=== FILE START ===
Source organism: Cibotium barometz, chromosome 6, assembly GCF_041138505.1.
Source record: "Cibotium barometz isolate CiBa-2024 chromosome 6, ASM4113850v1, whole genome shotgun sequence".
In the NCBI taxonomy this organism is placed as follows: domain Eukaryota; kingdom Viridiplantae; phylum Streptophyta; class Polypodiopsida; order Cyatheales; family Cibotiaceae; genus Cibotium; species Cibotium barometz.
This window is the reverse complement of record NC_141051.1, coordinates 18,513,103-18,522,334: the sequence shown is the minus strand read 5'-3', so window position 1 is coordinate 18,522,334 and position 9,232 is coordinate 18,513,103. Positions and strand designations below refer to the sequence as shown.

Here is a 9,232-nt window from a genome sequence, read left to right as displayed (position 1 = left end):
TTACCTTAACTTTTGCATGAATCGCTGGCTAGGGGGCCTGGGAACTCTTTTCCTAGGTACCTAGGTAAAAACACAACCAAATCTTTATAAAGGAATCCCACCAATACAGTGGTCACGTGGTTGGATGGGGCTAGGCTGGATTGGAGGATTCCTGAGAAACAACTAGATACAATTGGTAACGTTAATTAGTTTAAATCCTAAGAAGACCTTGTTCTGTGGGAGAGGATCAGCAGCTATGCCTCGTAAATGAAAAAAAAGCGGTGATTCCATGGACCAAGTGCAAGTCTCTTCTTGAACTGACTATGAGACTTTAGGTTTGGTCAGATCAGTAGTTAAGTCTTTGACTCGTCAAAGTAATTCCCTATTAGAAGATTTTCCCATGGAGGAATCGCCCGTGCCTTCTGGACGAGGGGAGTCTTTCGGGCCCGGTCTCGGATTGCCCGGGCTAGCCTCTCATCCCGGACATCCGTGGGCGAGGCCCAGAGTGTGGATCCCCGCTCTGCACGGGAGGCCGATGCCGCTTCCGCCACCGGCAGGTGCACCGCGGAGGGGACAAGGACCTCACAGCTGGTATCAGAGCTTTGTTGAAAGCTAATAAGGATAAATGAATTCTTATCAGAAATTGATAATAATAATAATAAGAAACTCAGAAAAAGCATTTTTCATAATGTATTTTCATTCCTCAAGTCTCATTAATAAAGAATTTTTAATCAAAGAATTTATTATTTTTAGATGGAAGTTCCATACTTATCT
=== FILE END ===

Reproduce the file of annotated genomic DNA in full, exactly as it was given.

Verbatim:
Source organism: Cibotium barometz, chromosome 6, assembly GCF_041138505.1.
Source record: "Cibotium barometz isolate CiBa-2024 chromosome 6, ASM4113850v1, whole genome shotgun sequence".
In the NCBI taxonomy this organism is placed as follows: domain Eukaryota; kingdom Viridiplantae; phylum Streptophyta; class Polypodiopsida; order Cyatheales; family Cibotiaceae; genus Cibotium; species Cibotium barometz.
This window is the reverse complement of record NC_141051.1, coordinates 18,513,103-18,522,334: the sequence shown is the minus strand read 5'-3', so window position 1 is coordinate 18,522,334 and position 9,232 is coordinate 18,513,103. Positions and strand designations below refer to the sequence as shown.

Here is a 9,232-nt window from a genome sequence, read left to right as displayed (position 1 = left end):
TTACCTTAACTTTTGCATGAATCGCTGGCTAGGGGGCCTGGGAACTCTTTTCCTAGGTACCTAGGTAAAAACACAACCAAATCTTTATAAAGGAATCCCACCAATACAGTGGTCACGTGGTTGGATGGGGCTAGGCTGGATTGGAGGATTCCTGAGAAACAACTAGATACAATTGGTAACGTTAATTAGTTTAAATCCTAAGAAGACCTTGTTCTGTGGGAGAGGATCAGCAGCTATGCCTCGTAAATGAAAAAAAAGCGGTGATTCCATGGACCAAGTGCAAGTCTCTTCTTGAACTGACTATGAGACTTTAGGTTTGGTCAGATCAGTAGTTAAGTCTTTGACTCGTCAAAGTAATTCCCTATTAGAAGATTTTCCCATGGAGGAATCGCCCGTGCCTTCTGGACGAGGGGAGTCTTTCGGGCCCGGTCTCGGATTGCCCGGGCTAGCCTCTCATCCCGGACATCCGTGGGCGAGGCCCAGAGTGTGGATCCCCGCTCTGCACGGGAGGCCGATGCCGCTTCCGCCACCGGCAGGTGCACCGCGGAGGGGACAAGGACCTCACAGCTGGTATCAGAGCTTTGTTGAAAGCTAATAAGGATAAATGAATTCTTATCAGAAATTGATAATAATAATAATAAGAAACTCAGAAAAAGCATTTTTCATAATGTATTTTCATTCCTCAAGTCTCATTAATAAAGAATTTTTAATCAAAGAATTTATTATTTTTAGATGGAAGTTCCATACTTATCT